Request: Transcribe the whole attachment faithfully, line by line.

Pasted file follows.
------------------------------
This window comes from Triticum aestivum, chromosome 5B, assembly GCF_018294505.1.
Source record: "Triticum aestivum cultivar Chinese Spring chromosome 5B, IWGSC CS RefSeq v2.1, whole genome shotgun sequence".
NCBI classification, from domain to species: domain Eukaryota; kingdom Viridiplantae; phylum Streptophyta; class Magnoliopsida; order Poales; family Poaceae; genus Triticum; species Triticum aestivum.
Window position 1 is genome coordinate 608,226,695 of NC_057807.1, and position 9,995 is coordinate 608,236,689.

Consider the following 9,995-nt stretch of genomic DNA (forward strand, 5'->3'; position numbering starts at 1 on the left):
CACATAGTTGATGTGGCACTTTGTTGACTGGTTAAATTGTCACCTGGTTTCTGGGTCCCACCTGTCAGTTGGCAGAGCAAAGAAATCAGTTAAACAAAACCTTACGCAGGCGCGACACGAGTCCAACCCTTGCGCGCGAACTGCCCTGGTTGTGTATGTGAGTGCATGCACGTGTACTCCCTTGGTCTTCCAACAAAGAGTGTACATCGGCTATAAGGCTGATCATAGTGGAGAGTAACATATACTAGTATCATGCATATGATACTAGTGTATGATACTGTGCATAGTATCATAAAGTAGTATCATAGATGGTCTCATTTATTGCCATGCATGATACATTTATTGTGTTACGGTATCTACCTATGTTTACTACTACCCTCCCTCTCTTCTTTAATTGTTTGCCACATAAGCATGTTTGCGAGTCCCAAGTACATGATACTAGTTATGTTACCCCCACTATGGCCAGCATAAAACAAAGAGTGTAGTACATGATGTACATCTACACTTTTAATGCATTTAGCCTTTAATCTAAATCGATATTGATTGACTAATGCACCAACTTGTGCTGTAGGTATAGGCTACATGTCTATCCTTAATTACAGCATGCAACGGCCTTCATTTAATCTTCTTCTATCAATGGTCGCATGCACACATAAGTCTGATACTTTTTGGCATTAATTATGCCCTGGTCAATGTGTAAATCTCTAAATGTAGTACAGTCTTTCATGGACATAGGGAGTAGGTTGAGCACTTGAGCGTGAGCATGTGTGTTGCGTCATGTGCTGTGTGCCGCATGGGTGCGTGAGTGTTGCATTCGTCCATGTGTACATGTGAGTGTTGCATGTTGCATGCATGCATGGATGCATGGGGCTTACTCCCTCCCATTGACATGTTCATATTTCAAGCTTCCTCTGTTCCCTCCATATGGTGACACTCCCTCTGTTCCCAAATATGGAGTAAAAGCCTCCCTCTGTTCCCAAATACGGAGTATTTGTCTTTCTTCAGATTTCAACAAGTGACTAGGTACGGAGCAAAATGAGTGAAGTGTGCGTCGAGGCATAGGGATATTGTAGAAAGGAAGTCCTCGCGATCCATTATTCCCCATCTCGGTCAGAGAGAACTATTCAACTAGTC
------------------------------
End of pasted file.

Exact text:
This window comes from Triticum aestivum, chromosome 5B, assembly GCF_018294505.1.
Source record: "Triticum aestivum cultivar Chinese Spring chromosome 5B, IWGSC CS RefSeq v2.1, whole genome shotgun sequence".
NCBI classification, from domain to species: domain Eukaryota; kingdom Viridiplantae; phylum Streptophyta; class Magnoliopsida; order Poales; family Poaceae; genus Triticum; species Triticum aestivum.
Window position 1 is genome coordinate 608,226,695 of NC_057807.1, and position 9,995 is coordinate 608,236,689.

Consider the following 9,995-nt stretch of genomic DNA (forward strand, 5'->3'; position numbering starts at 1 on the left):
CACATAGTTGATGTGGCACTTTGTTGACTGGTTAAATTGTCACCTGGTTTCTGGGTCCCACCTGTCAGTTGGCAGAGCAAAGAAATCAGTTAAACAAAACCTTACGCAGGCGCGACACGAGTCCAACCCTTGCGCGCGAACTGCCCTGGTTGTGTATGTGAGTGCATGCACGTGTACTCCCTTGGTCTTCCAACAAAGAGTGTACATCGGCTATAAGGCTGATCATAGTGGAGAGTAACATATACTAGTATCATGCATATGATACTAGTGTATGATACTGTGCATAGTATCATAAAGTAGTATCATAGATGGTCTCATTTATTGCCATGCATGATACATTTATTGTGTTACGGTATCTACCTATGTTTACTACTACCCTCCCTCTCTTCTTTAATTGTTTGCCACATAAGCATGTTTGCGAGTCCCAAGTACATGATACTAGTTATGTTACCCCCACTATGGCCAGCATAAAACAAAGAGTGTAGTACATGATGTACATCTACACTTTTAATGCATTTAGCCTTTAATCTAAATCGATATTGATTGACTAATGCACCAACTTGTGCTGTAGGTATAGGCTACATGTCTATCCTTAATTACAGCATGCAACGGCCTTCATTTAATCTTCTTCTATCAATGGTCGCATGCACACATAAGTCTGATACTTTTTGGCATTAATTATGCCCTGGTCAATGTGTAAATCTCTAAATGTAGTACAGTCTTTCATGGACATAGGGAGTAGGTTGAGCACTTGAGCGTGAGCATGTGTGTTGCGTCATGTGCTGTGTGCCGCATGGGTGCGTGAGTGTTGCATTCGTCCATGTGTACATGTGAGTGTTGCATGTTGCATGCATGCATGGATGCATGGGGCTTACTCCCTCCCATTGACATGTTCATATTTCAAGCTTCCTCTGTTCCCTCCATATGGTGACACTCCCTCTGTTCCCAAATATGGAGTAAAAGCCTCCCTCTGTTCCCAAATACGGAGTATTTGTCTTTCTTCAGATTTCAACAAGTGACTAGGTACGGAGCAAAATGAGTGAAGTGTGCGTCGAGGCATAGGGATATTGTAGAAAGGAAGTCCTCGCGATCCATTATTCCCCATCTCGGTCAGAGAGAACTATTCAACTAGTC